It kind of comes off that I am a zealot:
Although Saideman has lived in Canada for more than a decade, he’s drawn a line in the sand over his national dairy identity.That much is true. I will not buy the special pitcher that holds a milk bag (the smaller one that is one of three in the big sack they sell in the stores). The need for heaps of milk in my house are waning as Frosh Spew is weeks away from going off to college. If the pilot program is expanded to allow more choice of milk conveyance, I will not be buying gallon jugs of milk either--we just are not drinking enough.
“I have never bought milk in plastic bags and I never will.”
The reality is this is both an identity thing and a principle thing. The identity thing is that I see a bag of milk and it reminds me that I am an alien to this province, just as it did in Quebec (other provinces in Canada don't have bags of milk). It is a principle thing in that we have restricted choice thanks to the milk industry forming a cartel that lobbies for policies that lead to higher prices (blocks of cheese are most visibly over-priced) and less choice.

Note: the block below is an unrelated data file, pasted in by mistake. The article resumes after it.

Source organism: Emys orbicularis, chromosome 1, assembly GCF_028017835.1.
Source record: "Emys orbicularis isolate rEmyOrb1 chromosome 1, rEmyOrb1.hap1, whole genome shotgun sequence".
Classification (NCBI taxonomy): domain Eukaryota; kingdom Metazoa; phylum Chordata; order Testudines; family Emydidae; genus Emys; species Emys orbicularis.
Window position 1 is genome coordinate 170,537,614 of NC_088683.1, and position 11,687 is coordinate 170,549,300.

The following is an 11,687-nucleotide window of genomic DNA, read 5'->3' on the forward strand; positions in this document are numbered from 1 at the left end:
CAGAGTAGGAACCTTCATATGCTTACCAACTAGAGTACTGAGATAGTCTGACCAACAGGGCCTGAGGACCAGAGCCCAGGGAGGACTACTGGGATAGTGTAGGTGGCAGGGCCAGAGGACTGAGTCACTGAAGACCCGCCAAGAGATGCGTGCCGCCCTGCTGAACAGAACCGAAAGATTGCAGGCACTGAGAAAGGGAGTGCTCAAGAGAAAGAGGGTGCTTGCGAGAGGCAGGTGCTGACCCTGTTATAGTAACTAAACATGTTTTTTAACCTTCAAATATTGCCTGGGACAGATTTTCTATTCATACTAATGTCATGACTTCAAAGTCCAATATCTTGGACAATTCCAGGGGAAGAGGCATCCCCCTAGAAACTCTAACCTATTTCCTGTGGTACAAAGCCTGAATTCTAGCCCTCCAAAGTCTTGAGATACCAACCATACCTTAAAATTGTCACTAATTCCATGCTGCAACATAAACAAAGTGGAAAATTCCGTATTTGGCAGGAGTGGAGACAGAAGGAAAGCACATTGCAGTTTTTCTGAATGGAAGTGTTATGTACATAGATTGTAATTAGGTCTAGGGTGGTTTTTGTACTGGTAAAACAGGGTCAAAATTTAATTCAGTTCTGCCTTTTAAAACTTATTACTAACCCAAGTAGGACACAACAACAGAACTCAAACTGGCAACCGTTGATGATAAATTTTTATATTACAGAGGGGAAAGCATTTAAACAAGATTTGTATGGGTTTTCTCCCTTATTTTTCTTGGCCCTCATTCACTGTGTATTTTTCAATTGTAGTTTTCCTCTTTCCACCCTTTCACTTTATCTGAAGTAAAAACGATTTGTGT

The logic as always is that small concentrated groups tend to have more political power than large diffuse ones because the smaller can organize and the larger are likely to focus on other issues. In the US, this means a set of very counter-productive prices that limit competition in the sugar industry. While it raises the price of our cheesy poofs and frosted flakes by a smidge with each bag/box, it deprives poor Caribbean countries of a key market, producing foreign policy problems as well as protecting an awful industry in Florida.